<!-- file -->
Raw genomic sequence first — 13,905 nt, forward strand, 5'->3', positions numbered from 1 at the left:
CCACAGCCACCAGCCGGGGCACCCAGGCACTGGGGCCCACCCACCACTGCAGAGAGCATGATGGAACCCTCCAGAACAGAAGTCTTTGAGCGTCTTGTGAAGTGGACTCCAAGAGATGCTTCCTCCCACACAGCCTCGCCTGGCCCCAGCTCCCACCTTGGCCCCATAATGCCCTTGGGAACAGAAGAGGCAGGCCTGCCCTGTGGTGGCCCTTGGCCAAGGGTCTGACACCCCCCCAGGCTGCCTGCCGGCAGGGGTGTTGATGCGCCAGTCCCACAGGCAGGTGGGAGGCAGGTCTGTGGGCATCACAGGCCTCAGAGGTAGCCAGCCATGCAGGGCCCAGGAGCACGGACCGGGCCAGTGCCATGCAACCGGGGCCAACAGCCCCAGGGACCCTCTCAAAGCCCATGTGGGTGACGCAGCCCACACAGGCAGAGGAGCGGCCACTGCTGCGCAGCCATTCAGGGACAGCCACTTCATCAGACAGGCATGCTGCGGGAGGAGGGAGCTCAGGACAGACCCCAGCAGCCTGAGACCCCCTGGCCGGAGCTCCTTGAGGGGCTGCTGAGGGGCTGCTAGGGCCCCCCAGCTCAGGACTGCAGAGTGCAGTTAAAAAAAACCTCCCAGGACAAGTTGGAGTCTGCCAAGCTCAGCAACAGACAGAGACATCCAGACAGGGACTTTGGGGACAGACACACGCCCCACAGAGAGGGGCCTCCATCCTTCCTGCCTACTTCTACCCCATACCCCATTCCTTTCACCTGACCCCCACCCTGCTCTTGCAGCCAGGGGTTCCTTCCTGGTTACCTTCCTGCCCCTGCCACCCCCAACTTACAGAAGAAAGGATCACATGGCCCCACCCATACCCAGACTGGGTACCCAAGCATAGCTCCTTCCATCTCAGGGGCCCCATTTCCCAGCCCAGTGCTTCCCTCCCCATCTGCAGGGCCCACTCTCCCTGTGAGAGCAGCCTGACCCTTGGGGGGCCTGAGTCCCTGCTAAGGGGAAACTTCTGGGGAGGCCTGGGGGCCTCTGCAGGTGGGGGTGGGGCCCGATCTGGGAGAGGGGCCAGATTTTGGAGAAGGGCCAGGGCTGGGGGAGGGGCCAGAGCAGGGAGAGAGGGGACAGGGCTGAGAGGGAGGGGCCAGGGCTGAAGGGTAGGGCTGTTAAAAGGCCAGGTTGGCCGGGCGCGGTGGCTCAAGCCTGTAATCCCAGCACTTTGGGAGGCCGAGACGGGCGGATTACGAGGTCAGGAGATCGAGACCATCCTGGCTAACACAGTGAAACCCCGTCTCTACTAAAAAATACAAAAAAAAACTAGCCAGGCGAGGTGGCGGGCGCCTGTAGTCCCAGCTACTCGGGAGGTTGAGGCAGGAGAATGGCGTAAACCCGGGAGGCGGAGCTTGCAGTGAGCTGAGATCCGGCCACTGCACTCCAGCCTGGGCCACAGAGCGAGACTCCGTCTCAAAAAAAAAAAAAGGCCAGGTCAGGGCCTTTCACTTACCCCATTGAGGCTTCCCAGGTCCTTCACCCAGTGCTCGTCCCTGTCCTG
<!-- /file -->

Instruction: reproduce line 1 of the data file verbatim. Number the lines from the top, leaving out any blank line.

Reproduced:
Raw genomic sequence first — 13,905 nt, forward strand, 5'->3', positions numbered from 1 at the left: